Later, these tokens were represented by marks on the outsides of the envelopes. Eventually these marks evolved into the Babylonian numeral system. Many centuries later, the Industrial Revolution was deeply connected to breakthroughs in mechanics and calculus. Now, as the 21st Century unfolds, mathematics will become increasingly driven by the great social need to understand the biosphere and our role within it.

We refer to the social enterprise of developing mathematics suitable for understanding the biosphere as green mathematics.

Since the biosphere is a massive network of interconnected elements, it is plausible that network theory will play an important role in green mathematics. Network theory is a sprawling field of investigation, just starting to become organized, which combines ideas from graph theory, systems theory, biology, ecology and sociology. Networks such as the biosphere display massive complexity. Hence network theory finds an important partner in the the science of complexity itself, which can now be seen in the particular forms like computational complexity theory, chaos theory, and organizational complexity theory. Computation itself is a partner to network theory, for it is both a network-theoretic structure – think for instance of computations being defined by networks of logic gates – and the means by which network dynamics can be simulated and therefore approached in an experimental manner.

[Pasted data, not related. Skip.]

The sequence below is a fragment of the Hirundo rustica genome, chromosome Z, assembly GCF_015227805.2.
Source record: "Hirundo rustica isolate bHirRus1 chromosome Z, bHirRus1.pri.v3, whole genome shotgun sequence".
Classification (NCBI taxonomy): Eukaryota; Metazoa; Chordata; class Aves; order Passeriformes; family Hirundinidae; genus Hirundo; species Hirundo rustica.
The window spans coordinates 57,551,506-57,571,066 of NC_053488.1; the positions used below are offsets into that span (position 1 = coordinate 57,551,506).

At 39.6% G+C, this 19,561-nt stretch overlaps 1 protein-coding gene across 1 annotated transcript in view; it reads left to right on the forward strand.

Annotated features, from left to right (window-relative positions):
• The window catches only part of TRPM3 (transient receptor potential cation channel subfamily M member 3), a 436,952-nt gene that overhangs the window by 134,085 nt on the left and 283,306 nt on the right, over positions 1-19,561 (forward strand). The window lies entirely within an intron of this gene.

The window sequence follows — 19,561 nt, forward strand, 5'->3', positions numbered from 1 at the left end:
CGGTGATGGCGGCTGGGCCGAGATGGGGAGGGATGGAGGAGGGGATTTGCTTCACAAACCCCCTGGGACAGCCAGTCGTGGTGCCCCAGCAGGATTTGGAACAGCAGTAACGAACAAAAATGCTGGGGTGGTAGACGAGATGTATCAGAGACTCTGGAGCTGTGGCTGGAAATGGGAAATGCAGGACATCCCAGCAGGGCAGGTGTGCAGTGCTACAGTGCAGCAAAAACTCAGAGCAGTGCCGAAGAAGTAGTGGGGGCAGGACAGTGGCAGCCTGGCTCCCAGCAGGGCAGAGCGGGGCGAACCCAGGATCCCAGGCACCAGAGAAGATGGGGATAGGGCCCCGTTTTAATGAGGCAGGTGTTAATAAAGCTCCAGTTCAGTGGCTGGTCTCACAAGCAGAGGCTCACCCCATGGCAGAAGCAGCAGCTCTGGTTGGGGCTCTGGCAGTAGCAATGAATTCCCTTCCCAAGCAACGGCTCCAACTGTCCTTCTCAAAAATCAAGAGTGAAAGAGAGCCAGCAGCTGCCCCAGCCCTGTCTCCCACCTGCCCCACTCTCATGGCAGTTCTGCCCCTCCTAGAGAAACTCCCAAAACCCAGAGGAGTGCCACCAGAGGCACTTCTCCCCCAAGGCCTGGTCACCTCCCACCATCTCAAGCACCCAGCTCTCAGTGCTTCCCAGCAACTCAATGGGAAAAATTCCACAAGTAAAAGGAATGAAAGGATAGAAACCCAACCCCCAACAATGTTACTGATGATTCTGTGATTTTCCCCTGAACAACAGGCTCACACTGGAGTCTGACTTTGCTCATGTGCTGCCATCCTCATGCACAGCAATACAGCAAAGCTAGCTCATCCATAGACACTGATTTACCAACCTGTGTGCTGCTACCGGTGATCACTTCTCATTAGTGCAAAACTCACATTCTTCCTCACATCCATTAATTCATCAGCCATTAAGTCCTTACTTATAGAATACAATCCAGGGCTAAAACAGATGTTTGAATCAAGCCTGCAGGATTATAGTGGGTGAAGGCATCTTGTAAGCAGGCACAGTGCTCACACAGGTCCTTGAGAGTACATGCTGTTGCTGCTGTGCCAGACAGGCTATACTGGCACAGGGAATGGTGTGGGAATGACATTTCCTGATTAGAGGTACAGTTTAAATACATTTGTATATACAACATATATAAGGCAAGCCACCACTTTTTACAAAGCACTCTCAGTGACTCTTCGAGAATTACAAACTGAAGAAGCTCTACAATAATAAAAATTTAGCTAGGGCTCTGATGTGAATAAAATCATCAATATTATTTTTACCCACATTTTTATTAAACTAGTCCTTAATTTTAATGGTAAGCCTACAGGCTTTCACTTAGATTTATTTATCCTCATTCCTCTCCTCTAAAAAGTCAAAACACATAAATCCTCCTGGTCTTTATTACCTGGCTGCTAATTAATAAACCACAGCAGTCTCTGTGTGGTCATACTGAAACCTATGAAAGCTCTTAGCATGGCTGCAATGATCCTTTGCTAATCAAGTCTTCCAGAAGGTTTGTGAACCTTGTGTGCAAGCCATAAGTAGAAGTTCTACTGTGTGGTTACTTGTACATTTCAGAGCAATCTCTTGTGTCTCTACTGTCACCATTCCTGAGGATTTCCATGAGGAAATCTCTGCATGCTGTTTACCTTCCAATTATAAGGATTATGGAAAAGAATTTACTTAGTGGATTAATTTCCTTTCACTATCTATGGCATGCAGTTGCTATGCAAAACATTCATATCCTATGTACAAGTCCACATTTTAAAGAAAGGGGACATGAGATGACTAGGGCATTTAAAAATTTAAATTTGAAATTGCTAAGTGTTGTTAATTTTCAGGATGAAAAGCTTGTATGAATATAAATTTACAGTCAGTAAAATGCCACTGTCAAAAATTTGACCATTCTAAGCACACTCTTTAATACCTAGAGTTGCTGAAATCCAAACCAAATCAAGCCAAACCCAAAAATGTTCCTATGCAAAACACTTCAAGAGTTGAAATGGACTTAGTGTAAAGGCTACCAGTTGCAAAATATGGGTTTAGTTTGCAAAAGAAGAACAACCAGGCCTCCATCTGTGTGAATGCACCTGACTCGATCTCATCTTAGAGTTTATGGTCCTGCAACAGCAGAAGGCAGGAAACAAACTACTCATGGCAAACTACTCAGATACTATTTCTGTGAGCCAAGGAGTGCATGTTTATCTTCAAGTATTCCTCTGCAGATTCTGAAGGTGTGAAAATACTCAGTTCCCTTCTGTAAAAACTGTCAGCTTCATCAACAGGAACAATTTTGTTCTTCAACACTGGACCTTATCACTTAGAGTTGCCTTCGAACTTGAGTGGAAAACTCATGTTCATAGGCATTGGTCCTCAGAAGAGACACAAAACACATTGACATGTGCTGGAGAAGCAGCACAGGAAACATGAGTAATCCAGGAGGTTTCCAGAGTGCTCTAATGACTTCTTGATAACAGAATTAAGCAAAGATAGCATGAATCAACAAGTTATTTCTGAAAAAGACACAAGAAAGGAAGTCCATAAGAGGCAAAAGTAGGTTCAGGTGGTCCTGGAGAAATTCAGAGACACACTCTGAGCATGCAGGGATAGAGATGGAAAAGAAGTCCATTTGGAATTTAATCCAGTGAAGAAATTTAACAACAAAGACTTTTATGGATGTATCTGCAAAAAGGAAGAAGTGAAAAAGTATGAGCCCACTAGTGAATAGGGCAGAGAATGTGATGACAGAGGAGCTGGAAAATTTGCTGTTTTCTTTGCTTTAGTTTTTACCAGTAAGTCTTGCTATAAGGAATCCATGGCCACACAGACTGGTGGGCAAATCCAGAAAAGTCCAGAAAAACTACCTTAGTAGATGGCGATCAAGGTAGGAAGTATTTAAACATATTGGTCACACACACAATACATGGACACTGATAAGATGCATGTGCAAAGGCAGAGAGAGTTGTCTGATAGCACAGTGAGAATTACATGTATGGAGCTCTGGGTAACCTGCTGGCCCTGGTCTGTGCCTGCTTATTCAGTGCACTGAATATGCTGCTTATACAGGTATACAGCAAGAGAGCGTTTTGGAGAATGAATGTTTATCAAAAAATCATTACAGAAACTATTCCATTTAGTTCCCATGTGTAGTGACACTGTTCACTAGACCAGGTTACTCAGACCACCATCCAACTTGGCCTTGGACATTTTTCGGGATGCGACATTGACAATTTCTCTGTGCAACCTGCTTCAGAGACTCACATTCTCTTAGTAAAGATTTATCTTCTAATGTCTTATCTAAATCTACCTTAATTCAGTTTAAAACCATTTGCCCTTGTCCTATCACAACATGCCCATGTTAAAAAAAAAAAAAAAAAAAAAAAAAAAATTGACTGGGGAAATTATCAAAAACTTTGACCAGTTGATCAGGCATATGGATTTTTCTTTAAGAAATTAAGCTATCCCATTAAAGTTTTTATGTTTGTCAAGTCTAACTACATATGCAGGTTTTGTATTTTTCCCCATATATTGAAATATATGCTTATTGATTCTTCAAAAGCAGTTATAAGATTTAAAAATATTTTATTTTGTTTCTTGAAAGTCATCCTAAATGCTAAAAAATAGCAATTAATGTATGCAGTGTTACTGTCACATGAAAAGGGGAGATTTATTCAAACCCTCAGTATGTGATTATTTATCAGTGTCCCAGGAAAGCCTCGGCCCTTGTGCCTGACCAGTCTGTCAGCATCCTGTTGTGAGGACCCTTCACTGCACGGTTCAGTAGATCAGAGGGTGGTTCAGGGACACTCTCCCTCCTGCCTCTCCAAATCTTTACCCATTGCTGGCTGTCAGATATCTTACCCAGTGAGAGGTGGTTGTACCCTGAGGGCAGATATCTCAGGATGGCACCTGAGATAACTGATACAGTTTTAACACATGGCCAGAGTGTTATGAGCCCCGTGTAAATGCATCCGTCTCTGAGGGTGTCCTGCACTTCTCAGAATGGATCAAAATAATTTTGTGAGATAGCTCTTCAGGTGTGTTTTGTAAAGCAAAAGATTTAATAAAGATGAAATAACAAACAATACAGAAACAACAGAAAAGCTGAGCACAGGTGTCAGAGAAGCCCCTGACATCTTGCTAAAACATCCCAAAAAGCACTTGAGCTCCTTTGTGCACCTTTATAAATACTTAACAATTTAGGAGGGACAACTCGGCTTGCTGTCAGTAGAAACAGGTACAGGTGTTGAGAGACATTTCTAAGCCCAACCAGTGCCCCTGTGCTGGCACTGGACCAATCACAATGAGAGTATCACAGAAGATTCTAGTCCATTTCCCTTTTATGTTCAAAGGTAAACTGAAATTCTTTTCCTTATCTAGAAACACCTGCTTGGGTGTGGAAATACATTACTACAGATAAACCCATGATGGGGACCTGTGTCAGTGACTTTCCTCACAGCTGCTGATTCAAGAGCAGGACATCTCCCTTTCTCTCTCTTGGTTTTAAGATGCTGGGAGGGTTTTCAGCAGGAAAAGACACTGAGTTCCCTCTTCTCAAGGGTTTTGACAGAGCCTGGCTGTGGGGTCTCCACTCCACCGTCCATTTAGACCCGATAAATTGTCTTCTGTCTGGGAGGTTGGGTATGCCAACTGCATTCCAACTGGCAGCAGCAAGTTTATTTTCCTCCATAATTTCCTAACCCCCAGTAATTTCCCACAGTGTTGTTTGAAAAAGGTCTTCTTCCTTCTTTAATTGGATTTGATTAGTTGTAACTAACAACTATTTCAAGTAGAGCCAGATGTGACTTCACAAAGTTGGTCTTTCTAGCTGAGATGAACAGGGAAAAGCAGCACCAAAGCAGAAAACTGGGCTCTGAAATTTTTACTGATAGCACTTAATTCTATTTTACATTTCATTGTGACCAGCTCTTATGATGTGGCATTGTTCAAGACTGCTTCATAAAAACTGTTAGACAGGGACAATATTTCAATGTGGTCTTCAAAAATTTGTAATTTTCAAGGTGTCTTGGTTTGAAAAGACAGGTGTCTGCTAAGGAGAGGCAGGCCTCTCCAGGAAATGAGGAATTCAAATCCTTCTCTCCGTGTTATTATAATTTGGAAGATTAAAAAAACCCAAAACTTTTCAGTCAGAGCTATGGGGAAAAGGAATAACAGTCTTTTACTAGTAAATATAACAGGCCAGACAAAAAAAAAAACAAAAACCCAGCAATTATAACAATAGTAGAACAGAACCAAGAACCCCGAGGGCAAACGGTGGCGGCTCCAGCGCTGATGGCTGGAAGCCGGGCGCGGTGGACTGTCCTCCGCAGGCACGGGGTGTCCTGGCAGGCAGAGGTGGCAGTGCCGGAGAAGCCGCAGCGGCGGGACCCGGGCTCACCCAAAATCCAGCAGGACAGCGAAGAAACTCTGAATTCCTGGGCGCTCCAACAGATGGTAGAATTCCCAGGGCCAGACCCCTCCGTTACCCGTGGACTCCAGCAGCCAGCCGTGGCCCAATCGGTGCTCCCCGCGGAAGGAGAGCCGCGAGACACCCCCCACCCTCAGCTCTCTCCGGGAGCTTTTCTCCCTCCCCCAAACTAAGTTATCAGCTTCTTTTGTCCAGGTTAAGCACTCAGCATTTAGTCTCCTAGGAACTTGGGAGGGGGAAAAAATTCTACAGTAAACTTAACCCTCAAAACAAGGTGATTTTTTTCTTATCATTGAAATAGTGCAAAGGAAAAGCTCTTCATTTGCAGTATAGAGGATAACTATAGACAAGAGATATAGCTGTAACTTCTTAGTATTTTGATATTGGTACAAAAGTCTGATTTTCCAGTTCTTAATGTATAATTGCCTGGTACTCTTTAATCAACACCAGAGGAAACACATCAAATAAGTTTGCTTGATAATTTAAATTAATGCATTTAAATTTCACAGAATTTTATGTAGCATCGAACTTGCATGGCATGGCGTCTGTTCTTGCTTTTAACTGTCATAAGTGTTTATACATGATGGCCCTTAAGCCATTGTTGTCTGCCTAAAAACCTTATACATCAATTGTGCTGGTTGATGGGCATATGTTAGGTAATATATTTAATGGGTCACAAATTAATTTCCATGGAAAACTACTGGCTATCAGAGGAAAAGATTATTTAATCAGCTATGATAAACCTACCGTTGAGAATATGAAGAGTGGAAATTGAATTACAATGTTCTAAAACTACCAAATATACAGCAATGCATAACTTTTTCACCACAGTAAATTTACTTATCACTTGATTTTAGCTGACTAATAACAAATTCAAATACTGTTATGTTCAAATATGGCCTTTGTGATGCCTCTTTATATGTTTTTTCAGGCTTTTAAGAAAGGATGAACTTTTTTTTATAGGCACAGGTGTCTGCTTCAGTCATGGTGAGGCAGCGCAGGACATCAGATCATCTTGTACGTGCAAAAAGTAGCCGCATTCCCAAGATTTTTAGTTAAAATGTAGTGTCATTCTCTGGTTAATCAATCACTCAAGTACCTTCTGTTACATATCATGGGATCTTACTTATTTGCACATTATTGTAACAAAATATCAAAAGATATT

One major application of network theory is the study of “tipping points,” through which there is an abrupt passage from one dynamic regime to another. It is critical for environmental scientists to be able to identify nearby tipping points, in order to inform policy makers and guide their decisions. in turn, scientists may call on mathematicians to make in-depth analysis of environmental time-series data.

Another key area is the study of shocks to systems. When is it possible for a system, or an organism, to recover from a major blow to one of its subsystems? What are the repair processes that take place when a tree, or a worm, is cut?